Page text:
Elusive Balance

Nettles just picked
Nesto completed

The seasons in Alaska make balance particularly elusive. Winter is dark, cold, and interior. Summer is bright light, intense, and frantically exterior.

Case in point, gardening. First weekend in May usually heralds trips to the local greenhouses and planting things like radish and carrot seeds. So, that’s what we did. We purchased some tomato starts (mine this year were just miserable) and flowers. Everything else was started months ago in our living room, and has mostly been transplanted or moved to the greenhouse. The cole crop starts could possibly have gone in today, but my back is saying no.

That’s the thing, the relentless light makes Alaskans push ourselves too hard. Push ourselves until our bodies say no. So, my back started hurting yesterday when I was clearing out several (not all) of the garden beds, but I went ahead today and cleared out some more and plant seeds. And then, I pushed myself a little further to go out and gather nettles so that we could have nesto (nettle pesto) for dinner.

Tomorrow, I’m going to be sorry.

This is also the time of year that my two jobs collide – the start of the Storyknife season butting up against the Kachemak Bay Writers’ Conference. So, many many long hours. Hours when most folks are watching a cool series on Netflix, and I’m sitting on the sofa with my laptop creating schedules and sending emails.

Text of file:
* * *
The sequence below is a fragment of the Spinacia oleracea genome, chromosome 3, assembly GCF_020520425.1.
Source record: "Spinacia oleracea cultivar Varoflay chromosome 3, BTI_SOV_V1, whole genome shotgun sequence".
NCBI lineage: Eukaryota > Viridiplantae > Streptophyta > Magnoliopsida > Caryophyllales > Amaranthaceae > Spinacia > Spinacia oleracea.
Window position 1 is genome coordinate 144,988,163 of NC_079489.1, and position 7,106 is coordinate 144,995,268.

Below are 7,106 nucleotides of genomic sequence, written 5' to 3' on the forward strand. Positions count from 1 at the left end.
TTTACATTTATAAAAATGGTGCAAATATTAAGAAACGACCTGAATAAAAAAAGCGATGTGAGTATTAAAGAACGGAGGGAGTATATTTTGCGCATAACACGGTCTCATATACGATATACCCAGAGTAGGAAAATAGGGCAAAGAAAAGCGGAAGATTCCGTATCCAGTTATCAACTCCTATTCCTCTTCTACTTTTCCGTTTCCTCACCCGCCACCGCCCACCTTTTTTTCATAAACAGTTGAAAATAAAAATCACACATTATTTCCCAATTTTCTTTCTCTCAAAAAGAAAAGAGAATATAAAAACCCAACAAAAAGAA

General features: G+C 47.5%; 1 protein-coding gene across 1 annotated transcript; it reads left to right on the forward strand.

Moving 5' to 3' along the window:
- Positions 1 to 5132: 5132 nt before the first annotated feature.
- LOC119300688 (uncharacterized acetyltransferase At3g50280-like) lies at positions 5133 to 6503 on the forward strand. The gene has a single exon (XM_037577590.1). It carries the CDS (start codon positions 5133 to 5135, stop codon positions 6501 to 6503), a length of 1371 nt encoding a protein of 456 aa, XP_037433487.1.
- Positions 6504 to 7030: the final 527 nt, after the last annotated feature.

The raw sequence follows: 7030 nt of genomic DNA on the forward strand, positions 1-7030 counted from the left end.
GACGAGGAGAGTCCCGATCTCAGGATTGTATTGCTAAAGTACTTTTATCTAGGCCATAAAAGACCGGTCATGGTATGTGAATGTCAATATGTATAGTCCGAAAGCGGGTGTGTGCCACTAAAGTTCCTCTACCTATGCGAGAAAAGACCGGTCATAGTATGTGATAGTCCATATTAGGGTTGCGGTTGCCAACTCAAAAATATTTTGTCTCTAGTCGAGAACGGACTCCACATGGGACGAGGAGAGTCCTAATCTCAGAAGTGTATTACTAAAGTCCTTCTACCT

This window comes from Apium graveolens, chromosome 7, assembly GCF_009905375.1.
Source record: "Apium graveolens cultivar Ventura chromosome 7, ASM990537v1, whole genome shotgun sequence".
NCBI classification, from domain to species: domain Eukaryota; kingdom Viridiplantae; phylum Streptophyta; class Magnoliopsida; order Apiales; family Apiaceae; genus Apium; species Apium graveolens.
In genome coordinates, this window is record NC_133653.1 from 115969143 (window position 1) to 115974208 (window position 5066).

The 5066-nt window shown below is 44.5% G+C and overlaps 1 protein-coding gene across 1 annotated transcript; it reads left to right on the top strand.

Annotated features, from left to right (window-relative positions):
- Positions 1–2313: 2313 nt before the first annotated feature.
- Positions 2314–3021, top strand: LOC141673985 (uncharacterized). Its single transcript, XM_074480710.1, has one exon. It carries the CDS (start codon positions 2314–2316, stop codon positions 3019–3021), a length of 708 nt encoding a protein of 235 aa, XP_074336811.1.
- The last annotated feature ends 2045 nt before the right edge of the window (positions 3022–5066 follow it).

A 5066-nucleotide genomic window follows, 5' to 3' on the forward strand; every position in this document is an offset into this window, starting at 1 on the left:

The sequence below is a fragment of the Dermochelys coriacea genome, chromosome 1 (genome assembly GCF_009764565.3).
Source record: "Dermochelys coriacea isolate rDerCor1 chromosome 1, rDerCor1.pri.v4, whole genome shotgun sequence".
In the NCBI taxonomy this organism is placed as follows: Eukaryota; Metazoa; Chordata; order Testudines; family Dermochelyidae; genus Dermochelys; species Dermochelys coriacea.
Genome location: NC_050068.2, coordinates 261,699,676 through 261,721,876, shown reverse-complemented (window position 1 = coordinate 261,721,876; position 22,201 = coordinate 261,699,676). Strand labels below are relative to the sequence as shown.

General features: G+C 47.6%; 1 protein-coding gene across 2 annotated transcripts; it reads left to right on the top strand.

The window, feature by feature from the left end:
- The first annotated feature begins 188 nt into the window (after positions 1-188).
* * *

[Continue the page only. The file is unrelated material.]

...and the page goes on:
I’ve been trying to push myself to write as well. To keep reading (I just finished Tommy Orange’s new book Wandering Stars last night – so good!). I’m trying hard to not let my own work fall by the wayside. I’m trying hard to keep submitting work to literary magazines (five acceptances this year so far, which is of unheard of in my world). 

But I feel myself stretching thin and I know that I need to give myself some grace. I know that sometimes I have to back burner my own poetry to get other things done, especially this time of year. 

So, if you’re out there hustling and working and trying to squeeze in writing and submitting and taking yourself seriously as a poet, I see you. Thank you for knowing that your writing and other people’s writing is important. Thank you for being part of the big web of writers and poets. Thank you for making art that makes all of us feel less alone.

And to the folks that I’ll see at the Kachemak Bay Writers’ Conference in two weeks, I can’t wait to hear about what you’re working on. I can’t wait to hang out with the amazing faculty and to introduce them to this wonderful place that fills me with so much goodness. 

Leave a Reply

Your email address will not be published. Required fields are marked *